Oct. 23, 2019
Dominik Neumann is a media and information doctoral student and researcher in media and information.
The following is a repurposed piece from the College of Communication Arts and Sciences. For the original article, click here.
FOMO, or fear of missing out, is a real and present anxiety all people face to some degree.
It is an ultimatum presented to all of us when given risky or undecided social situations: Should we go against our will and possibly regret it? Or skip out and miss a key moment? Opting out may still give us a sense of dread, that a once-in-a-lifetime event occurred without us — never to happen again.
I explored this issue in my current research on FOMO and its effects on our human interactions. What began as an exploration into impulse shopping grew into a passion for understanding why humans make the decisions they do. My goal is to help others understand the dangers of this social phenomenon and analyze how it affects not only our image on social media, but also our everyday lives.
FOMO is massively tied to feelings of being socially excluded — of being alone, of not being picked — all these kinds of things, which is a tremendously powerful experience. Powerful in the way that it has only negative outcomes for individual well-being.
In college, FOMO can come in the form of peer pressure. For example, students can feel pressured to go out and consume alcohol at bars, despite not wanting to participate in the first place, out of a perceived obligation to their peers. The anxiety ties in with peer pressure because FOMO revolves around social exclusion. It’s about anticipating the regret people think they will feel after the fact.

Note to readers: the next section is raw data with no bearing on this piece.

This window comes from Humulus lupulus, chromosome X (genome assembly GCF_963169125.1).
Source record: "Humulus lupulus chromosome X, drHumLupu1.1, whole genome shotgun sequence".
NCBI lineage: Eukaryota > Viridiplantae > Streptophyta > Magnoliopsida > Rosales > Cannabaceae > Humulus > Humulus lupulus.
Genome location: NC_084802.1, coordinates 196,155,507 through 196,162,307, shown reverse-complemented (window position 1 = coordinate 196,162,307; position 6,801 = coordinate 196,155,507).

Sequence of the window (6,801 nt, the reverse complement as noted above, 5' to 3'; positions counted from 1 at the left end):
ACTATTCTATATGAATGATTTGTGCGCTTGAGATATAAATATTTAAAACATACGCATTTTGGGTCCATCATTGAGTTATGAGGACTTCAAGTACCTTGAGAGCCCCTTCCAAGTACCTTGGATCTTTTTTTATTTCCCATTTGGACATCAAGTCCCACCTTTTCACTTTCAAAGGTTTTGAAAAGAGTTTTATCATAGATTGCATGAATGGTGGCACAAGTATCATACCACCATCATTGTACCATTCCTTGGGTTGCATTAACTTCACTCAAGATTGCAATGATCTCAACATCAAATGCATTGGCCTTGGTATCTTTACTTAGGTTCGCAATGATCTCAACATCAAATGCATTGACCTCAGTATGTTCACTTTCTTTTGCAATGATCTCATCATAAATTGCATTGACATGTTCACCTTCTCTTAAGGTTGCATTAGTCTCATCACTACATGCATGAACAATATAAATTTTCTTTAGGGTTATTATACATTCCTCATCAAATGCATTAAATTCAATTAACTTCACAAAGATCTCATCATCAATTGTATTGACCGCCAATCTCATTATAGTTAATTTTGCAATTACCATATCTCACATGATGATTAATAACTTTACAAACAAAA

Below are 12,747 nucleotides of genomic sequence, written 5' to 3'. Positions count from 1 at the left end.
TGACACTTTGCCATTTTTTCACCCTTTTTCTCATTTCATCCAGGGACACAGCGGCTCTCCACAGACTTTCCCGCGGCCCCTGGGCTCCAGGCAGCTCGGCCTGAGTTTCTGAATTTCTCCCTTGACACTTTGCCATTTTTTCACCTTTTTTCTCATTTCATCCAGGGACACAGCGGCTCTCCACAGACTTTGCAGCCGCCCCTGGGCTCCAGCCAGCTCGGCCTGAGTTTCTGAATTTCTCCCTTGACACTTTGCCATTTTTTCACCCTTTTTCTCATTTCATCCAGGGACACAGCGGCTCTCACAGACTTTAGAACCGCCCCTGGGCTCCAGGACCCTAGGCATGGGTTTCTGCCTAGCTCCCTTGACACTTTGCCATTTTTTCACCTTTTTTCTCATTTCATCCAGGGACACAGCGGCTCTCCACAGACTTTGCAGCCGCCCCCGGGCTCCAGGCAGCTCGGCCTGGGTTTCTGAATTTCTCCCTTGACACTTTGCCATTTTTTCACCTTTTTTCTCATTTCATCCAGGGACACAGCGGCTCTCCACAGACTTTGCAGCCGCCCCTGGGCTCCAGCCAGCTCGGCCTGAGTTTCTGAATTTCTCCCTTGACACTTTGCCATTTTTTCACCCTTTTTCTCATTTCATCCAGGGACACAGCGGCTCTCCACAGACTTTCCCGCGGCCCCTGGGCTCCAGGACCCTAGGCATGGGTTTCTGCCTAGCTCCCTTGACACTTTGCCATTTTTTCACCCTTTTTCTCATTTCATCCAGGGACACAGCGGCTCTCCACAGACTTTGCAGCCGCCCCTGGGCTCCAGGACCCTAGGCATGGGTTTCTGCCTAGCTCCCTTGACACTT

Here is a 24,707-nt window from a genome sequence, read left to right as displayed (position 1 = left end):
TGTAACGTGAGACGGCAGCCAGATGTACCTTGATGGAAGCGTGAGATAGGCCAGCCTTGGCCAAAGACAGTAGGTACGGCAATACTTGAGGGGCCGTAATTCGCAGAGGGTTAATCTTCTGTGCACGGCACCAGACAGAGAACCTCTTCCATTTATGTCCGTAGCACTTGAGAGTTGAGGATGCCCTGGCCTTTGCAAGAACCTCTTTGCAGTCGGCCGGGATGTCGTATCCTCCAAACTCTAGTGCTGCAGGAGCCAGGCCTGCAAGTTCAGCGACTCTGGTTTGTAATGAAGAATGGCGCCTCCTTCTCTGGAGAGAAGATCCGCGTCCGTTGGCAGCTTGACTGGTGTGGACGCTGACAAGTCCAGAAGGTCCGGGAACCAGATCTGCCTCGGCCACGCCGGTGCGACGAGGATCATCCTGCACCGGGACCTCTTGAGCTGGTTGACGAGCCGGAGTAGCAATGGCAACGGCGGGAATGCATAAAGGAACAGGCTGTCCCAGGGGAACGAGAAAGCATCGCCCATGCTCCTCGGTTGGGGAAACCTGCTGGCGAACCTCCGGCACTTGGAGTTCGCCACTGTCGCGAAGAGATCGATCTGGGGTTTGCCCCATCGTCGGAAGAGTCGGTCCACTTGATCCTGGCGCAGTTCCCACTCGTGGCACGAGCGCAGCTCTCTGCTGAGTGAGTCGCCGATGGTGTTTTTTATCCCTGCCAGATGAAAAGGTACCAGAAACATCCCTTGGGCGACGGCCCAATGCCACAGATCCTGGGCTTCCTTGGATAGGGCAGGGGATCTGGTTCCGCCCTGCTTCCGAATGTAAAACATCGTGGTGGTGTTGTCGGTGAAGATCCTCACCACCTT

Not all hope is lost, however, for communicators looking to incorporate FOMO into their marketing strategies in the future. The key to using FOMO in advertising is to combine positive peer pressure with greater social norms for performing moral activities.
I’m not sure yet how that can work in the society we live in. I think with human beings being self-driven, that’s a very ambitious target — to capitalize on FOMO in a positive way.
Even then, you’re still playing with people’s fears of being excluded. Sure, the outcome might be positive, but the question is, how positive was it for the individual?
While there have been studies of FOMO in the past, I see more opportunity for research in the future. The fear of missing out doesn’t just have social media implications. It can also be a detriment to personal health. This can come in the form of depressive symptoms, unhealthy sleep patterns and a knock to one’s self-esteem.
I plan to study FOMO in terms of substance abuse, risky sexual behaviors and the rise of online pornography. Another possibility lies in vaping, nicotine and the peer pressure surrounding these habits.
Despite the different implications for FOMO, I see myself as a social marketer above all. I aim to continue looking into brand activism and how brands can use FOMO in a moral way.
I think brands, products, that are tied in with heavy social causes that are heavily advocating for inclusion and community norms and so forth — I ultimately think these brands will succeed.